Dear Future Missionary: How to Prepare for Missions

August 17, 2017

preparation missionsDear Future Missionary,

I want you to know I feel you.

I see your heart bursting with promise with all you will do.

And I say yes, bring your expectations, your passion, your wild and crazy ideas, your belief that you can change the world and anything is possible.

It’s what gets us all here, it’s the motivation to leave everything behind and board that plane to an uncertain destination.

Because this work of love and justice requires you are a little crazy.

We need the idealism and enthusiasm on nights when we wonder why we ever came.

Don’t wait. Someday there will be a husband and kids and mortgages and mini-vans. Don’t let your youth disqualify you or your dreams die because you were too afraid to take the risk.

And to all my single ladies—who were like me, pioneering new horizons all alone–

You are warriors.

Never let anyone tell you different.

I say, go ahead. Fall deeply in love with the place.

Let yourself have a moment with all your romanticized notions. Drink the really sweet tea, get up early to listen to the sing song prayers in Arabic spoken on the wind, smell the bougainvillea in the garden. Have that National Geographic moment photo where you’re just one white person amidst a sea of waving children. Get those long braids (Side note: half your hair will fall out too ) Journal the feeling of finally being there after so much planning.

Your missions journey will take you through 5 phases like those of grief:
1) Pollyanna-like dreams  2) Denial 3) Disillusionment 4) Despair and finally 5) Acceptance (and delight.)

These phases are part of the process. I know you didn’t really know how to prepare for missions.

Just remember, your heart matters more than all your good works.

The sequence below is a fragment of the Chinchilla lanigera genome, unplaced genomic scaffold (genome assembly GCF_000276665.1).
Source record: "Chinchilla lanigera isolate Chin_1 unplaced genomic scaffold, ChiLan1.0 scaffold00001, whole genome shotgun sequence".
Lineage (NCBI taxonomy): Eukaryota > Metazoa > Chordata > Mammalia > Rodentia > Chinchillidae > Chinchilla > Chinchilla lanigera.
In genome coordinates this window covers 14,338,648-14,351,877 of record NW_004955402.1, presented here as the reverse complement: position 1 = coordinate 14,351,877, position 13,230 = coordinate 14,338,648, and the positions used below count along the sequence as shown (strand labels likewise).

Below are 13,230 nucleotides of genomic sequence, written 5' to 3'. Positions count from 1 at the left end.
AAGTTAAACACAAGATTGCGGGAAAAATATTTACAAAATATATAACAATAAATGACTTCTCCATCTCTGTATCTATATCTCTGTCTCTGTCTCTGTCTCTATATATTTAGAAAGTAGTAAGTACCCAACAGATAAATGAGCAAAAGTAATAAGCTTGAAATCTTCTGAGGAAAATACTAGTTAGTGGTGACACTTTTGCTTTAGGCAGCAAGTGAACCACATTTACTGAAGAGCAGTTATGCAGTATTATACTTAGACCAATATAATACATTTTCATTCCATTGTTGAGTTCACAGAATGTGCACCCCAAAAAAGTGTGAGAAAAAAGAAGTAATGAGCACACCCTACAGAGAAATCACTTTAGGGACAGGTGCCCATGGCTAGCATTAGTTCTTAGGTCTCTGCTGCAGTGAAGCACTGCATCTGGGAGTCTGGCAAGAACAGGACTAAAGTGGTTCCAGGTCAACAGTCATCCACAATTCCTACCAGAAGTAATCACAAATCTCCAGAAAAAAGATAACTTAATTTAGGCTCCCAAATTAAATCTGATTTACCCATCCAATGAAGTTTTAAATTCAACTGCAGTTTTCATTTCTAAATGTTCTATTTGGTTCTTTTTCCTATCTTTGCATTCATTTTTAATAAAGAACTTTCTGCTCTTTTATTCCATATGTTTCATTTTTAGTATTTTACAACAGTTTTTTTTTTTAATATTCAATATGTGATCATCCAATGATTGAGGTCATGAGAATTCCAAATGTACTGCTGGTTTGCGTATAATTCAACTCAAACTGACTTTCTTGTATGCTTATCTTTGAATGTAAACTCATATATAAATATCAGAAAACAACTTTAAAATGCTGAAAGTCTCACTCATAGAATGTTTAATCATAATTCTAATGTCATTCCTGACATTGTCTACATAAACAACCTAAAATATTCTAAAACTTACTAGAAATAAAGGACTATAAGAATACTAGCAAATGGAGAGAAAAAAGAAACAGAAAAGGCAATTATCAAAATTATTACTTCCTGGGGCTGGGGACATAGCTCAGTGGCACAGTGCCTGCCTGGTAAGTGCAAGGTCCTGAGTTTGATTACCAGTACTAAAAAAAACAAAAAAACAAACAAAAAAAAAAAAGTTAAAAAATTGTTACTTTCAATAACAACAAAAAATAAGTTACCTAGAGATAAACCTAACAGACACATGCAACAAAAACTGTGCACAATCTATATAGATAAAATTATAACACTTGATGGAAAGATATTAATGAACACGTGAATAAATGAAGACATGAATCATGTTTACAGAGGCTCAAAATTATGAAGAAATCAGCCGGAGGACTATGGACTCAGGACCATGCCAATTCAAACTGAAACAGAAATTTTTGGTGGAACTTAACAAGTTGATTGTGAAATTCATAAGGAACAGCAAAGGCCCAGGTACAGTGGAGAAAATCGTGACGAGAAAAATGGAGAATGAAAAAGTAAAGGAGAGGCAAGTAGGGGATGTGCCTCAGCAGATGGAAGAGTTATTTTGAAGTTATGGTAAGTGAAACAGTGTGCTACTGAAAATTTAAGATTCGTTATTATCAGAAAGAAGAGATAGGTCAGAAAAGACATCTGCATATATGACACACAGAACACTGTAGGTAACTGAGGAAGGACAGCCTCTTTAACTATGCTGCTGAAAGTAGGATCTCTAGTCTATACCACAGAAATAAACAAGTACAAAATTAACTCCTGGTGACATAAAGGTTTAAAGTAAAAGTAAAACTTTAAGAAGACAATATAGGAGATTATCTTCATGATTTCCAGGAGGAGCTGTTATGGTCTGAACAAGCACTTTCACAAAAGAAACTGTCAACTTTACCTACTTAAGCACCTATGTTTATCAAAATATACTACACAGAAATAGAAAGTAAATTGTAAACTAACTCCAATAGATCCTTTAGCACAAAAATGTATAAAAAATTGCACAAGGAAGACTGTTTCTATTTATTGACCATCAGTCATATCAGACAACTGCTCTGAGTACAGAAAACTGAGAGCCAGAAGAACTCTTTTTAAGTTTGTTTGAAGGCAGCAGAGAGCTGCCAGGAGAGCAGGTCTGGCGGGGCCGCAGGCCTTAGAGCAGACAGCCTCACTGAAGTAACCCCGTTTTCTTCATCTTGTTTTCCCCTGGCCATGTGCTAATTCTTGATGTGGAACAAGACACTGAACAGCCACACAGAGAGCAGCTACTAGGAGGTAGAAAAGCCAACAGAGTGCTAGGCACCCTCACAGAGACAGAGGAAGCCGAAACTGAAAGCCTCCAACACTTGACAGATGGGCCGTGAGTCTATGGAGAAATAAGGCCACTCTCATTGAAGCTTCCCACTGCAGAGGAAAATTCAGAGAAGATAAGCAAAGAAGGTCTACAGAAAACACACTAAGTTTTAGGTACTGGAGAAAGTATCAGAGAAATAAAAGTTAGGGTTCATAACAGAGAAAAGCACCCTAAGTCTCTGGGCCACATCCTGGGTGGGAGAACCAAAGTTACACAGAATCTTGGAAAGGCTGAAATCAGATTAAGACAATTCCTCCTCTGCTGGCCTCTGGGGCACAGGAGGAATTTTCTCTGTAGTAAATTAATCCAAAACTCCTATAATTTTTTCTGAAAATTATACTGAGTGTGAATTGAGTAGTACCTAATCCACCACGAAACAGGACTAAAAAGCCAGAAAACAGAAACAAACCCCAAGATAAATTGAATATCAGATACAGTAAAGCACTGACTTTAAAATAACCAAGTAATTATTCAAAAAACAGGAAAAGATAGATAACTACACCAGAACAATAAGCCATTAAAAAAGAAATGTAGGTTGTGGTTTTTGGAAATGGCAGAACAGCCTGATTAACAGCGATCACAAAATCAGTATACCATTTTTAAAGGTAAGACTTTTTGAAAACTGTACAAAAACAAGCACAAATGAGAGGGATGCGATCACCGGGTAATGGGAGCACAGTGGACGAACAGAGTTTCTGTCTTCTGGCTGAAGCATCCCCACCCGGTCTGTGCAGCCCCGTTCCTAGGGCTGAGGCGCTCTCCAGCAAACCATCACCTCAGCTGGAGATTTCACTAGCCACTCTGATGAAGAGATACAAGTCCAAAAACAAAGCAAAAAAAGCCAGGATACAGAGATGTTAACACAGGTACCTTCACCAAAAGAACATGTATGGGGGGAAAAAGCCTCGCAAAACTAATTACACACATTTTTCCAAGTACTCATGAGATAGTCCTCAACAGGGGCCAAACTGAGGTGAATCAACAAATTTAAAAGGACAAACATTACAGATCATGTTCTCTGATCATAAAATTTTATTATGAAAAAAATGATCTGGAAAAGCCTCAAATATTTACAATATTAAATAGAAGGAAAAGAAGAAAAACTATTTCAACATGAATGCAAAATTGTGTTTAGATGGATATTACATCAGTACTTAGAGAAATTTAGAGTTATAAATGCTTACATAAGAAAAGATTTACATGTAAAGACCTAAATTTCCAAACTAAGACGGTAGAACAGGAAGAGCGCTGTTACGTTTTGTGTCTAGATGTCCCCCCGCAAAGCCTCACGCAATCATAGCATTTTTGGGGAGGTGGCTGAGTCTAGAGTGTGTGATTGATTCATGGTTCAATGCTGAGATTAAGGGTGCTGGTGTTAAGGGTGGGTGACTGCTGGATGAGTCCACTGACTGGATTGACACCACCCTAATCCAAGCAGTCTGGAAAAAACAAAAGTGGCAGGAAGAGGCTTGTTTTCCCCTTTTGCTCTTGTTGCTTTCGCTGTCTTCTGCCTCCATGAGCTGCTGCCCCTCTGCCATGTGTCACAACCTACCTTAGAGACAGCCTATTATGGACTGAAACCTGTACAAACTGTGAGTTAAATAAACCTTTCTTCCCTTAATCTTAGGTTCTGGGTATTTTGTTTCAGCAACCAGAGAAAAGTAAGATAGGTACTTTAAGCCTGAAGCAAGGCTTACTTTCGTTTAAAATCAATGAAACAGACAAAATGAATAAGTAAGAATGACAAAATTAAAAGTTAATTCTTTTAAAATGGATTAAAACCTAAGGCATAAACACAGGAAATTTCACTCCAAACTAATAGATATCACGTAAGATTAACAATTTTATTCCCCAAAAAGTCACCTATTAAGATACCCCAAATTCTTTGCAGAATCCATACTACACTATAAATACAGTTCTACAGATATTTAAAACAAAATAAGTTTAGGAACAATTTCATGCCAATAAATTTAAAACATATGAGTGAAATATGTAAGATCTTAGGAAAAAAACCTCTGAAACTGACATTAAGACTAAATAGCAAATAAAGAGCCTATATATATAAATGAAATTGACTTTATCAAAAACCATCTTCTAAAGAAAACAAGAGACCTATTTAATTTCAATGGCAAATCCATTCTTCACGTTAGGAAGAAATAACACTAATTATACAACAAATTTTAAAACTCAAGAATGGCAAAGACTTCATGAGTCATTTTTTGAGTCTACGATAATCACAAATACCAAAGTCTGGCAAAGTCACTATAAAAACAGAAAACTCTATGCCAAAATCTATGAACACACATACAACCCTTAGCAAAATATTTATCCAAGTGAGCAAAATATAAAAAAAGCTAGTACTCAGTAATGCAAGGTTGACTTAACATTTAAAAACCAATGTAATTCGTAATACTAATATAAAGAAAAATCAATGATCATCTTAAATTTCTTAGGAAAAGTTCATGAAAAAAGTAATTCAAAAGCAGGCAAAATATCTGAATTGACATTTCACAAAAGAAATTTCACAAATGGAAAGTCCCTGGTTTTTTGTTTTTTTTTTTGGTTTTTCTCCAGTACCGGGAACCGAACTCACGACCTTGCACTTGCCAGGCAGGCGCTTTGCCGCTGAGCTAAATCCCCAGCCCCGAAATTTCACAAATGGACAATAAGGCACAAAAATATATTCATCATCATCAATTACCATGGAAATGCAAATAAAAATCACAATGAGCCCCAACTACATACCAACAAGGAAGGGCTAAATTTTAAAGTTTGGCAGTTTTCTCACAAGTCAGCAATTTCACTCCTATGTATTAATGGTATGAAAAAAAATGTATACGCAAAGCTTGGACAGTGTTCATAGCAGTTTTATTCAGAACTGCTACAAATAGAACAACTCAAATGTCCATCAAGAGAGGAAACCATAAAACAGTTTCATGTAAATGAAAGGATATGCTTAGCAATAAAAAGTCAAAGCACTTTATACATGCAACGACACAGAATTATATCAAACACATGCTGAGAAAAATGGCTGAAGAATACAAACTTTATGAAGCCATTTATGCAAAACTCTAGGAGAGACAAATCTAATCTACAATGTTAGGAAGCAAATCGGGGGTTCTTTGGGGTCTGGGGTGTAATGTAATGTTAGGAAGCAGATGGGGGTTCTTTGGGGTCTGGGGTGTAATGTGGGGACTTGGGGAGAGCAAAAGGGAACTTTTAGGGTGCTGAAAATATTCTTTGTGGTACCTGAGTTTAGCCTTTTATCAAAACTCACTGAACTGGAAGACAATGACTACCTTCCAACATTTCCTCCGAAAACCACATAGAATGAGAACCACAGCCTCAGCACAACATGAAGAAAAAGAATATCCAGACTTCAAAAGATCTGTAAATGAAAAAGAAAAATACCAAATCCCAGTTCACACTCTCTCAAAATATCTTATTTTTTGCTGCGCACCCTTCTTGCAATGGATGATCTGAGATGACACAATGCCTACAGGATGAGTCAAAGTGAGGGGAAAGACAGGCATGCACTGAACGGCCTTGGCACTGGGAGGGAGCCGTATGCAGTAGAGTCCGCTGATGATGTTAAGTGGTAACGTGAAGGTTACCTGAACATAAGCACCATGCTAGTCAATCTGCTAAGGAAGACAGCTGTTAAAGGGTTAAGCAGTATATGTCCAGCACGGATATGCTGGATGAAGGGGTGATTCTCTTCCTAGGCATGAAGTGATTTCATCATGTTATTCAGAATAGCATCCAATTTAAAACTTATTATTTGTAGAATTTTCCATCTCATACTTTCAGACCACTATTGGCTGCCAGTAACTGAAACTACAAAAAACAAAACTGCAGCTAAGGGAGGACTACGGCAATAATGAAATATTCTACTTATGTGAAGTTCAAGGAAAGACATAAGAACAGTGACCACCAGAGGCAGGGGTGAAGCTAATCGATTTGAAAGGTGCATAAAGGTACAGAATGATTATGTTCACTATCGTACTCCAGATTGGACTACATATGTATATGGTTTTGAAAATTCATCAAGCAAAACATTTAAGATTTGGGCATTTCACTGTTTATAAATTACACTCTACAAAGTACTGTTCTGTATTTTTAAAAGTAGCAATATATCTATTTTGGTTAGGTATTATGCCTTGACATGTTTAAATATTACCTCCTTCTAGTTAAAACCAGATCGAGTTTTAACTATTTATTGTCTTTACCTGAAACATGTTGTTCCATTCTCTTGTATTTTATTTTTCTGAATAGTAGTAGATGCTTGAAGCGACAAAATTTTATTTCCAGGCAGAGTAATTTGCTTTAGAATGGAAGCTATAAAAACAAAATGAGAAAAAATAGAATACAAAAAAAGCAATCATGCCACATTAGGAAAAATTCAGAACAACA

Relationships of love are more powerful than “converts,” Grace is more important than law and your own limited understanding.

Be careful with those pretty expectations too.

Short term missions trips are not the same as long term missions.

In the beginning, you’ll feel deeply inadequate. You’ll think you can’t do anything right. Don’t worry, that’s normal. Don’t lose hope.

Because someday you’ll be a badass driving around the streets that scared you.

Everything will be harder than than you thought from learning the language, to going to the “grocery store” to doing laundry, to getting a letter signed, to staffing your organization. Things that should take minutes will take days of your life. Sometimes your life there won’t make sense because it isn’t “logical.”


Start practicing meditation now so you can be a zen-like Jedi and learn to “go with the flow,” so you can go to a happy place in your mind when the conference you planned doesn’t happen and the pastors don’t show up because of transport and airtime, and the food you ordered is four hours late. Call upon your inner hippie and just say, “No worries, man.”

Be a learner. Ask questions. Soak up everything you can like a sponge.

Test your motivations. Honor the people before you, but don’t let them limit you. Train and build up your nationals. Respect their thoughts and ideas. Give them ownership. They will carry this torch forward. Work yourself out of a job.

Find someone who’s doing what you want to do well and follow them around gophering coffee, answering their emails, gleaning how they handle hard things.

Be tenacious. Come with a perseverance that says you are called. Then give up everything you thought would happen and go back so square one.

When you look at suffering dead in the eyes, you are going to want to run away. Just sit still and let yourself feel it. Grieve it with God. He already knows.

Build relationships. Go to tea, and drive them to the hospital, do the tiny acts of love that will go unnoticed by the world. Don’t try and change people, try and just be with people. Love them where they are.

Be gentle with the things you don’t understand in this culture.

In a few years, you will begin to unravel the thread of the consequences of war, poverty, trauma, the lack of parents, trauma’s effect on the brain, attachment disorders, and you will wish you’d been more forgiving with your differences.

You can waste a lot of time on anger when your bra’s get stolen off the line, and the police men shake you down for more money.